Exercise 4.2

The brief:

Choose a day that you can spend out and about looking with no particular agenda. Be conscious of how images and texts are presented to you in the real world – on billboards, in magazines and newspapers, and online, for example. Make notes in your learning log on some specific examples and reflect upon what impact the text has on how you read the overall message.


  • Does the text close the image down (i.e. inform or direct your reading) or open it up (i.e. allow for your personal interpretation to pay a part in creating the final meaning)?
  • What do you think was the intention of the creator in each instance?

We have been blessed with epic rainfalls these last two months and I’ve been trying to catch a day where there was no rainfall, but that isn’t happening soon it seems. So what I’ve done is take a few images en route to work and a few more on a very blustery day – all from within the car. I specifically avoided taking photographs of images that surround me on a daily and personal basis as that would be too overwhelming. I’m surrounded by books at work and home (mainly cook books and my photography books) all heavily imaged, as well as the images I deal with both at work and during my studies.

What I noticed was that there was not a lot of imagery used with the text, other than in the way of logos for the most part (Fig 1 and 3).  I would probably have found more if I had walked along next to shops, or photographed into shop windows. The one place that I did find the most imagery and text used together was on the back of the buses, advertising various estate agencies. For the most part the images that I managed to photograph were directional – the signs along the beach seawall (Fig 4 and 5) were iconic explaining what was allowed and prohibited – no cycling, no skateboarding, no fishing, no smoking, no dogs  and finally a direction pointing the way where dogs on leash would be allowed. The icons are necessary due to the multicultural society we have here in Vancouver and they are clear enough for anyone to understand no matter what language or country they come from. A further explanatory ‘no dogs beyond a certain point’ sign was situated fairly close to the first sign, this one explaining the icon in clear English.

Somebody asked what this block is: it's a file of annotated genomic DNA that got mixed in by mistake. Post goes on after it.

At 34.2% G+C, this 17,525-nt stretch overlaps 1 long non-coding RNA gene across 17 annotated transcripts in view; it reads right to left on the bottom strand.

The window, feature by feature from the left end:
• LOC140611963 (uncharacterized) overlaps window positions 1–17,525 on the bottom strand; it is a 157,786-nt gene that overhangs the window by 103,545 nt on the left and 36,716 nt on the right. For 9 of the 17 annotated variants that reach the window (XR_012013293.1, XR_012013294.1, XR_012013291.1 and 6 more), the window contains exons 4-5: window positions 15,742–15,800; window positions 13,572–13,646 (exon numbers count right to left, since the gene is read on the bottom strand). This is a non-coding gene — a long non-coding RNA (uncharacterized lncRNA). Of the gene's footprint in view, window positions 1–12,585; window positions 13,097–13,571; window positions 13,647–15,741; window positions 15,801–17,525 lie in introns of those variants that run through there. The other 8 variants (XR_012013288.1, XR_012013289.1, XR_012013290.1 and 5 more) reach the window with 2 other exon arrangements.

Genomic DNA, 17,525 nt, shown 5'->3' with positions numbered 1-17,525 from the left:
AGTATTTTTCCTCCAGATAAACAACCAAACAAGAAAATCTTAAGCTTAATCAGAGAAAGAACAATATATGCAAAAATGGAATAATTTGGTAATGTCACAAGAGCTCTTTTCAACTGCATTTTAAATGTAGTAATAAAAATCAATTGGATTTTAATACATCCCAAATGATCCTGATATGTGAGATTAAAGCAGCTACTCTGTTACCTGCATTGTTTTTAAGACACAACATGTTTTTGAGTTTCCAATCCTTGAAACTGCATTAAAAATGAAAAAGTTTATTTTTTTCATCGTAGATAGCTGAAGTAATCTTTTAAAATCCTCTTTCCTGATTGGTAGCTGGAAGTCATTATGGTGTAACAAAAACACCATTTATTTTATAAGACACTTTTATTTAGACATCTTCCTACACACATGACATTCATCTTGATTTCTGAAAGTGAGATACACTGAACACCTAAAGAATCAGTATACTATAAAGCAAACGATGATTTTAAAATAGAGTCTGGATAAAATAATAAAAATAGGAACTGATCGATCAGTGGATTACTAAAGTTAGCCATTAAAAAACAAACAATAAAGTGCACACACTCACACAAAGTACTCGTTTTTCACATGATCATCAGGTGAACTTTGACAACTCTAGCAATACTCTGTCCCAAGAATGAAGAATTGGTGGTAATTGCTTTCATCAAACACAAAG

The flags along the light posts (Fig 2) featured more graphical content with some explanatory text. The first advertising the annual 5 and 10 kilometre run in West Vancouver. The front of the sign features a woman running with the relevant text and URL while the rear side of the image features the words “WestVan” to reaffirm the location. Another set of flags (Fig 6) featured on the light posts were at one of the shopping complexes. The graphic features the snowy mountains of North Vancouver with an alpine scene in the foreground with the words “Park Royal”. This sign would probably be ambiguous for a tourist or new comer to the country, but not so to the locals.

The sign for Khot-la-Cha Art Gallery (Fig 7) contained images which were backed up by accompanying captions which provide an informative role as some of the items would not necessarily be easily identifiable for the tourist. Of course road signs (Fig 8) should leave no room for ambiguity at all otherwise we would have chaos.

The graphical element in Fig 9 may be a little ambiguous for non Canadians. It may even just represent a weathered old sign reading “Yoshi’s Salmon Smokehouse”, but it is a large cedar plank with a salmon carved into it alongside the name. Salmon are frequently barbecued on planks of wet cedar to impart a smoky flavour to the fish, so this sign really alludes to the smoking process as well as informing us of the name of the establishment.

My final image (Fig 11) is of an anti-Trump protest outside the new Trump Hotel that opened on that day. Protesters have created banners and images voicing their opinions, some ambiguously stated or depicted, others leaving no doubt as to their feelings.

Fig 1
Fig 2
Fig 3
Fig 4
Fig 5
Fig 6
Fig 7
Fig 8
Fig 9
Fig 10
Fig 11





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